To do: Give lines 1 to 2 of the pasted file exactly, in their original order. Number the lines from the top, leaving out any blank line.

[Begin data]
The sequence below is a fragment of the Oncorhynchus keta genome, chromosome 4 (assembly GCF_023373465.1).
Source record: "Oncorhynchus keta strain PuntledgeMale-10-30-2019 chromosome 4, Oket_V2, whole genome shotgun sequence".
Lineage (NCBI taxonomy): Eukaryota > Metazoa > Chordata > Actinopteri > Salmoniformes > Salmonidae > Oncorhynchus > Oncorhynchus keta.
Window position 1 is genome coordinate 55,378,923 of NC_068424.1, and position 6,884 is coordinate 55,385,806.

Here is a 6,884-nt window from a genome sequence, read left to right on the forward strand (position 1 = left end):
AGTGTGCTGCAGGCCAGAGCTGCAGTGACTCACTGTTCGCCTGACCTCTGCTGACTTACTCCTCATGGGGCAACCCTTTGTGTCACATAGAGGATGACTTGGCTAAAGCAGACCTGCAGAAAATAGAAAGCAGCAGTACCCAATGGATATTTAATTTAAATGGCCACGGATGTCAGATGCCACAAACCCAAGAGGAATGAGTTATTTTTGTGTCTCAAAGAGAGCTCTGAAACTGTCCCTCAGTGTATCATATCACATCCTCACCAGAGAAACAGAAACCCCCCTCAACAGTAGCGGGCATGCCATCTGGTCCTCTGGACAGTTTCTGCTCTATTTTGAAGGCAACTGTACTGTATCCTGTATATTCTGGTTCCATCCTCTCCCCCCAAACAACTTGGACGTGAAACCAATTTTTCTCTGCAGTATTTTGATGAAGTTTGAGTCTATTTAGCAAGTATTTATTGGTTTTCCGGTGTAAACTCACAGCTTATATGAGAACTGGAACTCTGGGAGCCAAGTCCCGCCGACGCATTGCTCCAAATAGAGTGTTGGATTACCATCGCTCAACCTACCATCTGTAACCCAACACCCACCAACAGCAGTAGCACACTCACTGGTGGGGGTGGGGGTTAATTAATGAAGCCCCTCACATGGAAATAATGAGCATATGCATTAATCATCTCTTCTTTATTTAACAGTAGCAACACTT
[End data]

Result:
The sequence below is a fragment of the Oncorhynchus keta genome, chromosome 4 (assembly GCF_023373465.1).
Source record: "Oncorhynchus keta strain PuntledgeMale-10-30-2019 chromosome 4, Oket_V2, whole genome shotgun sequence".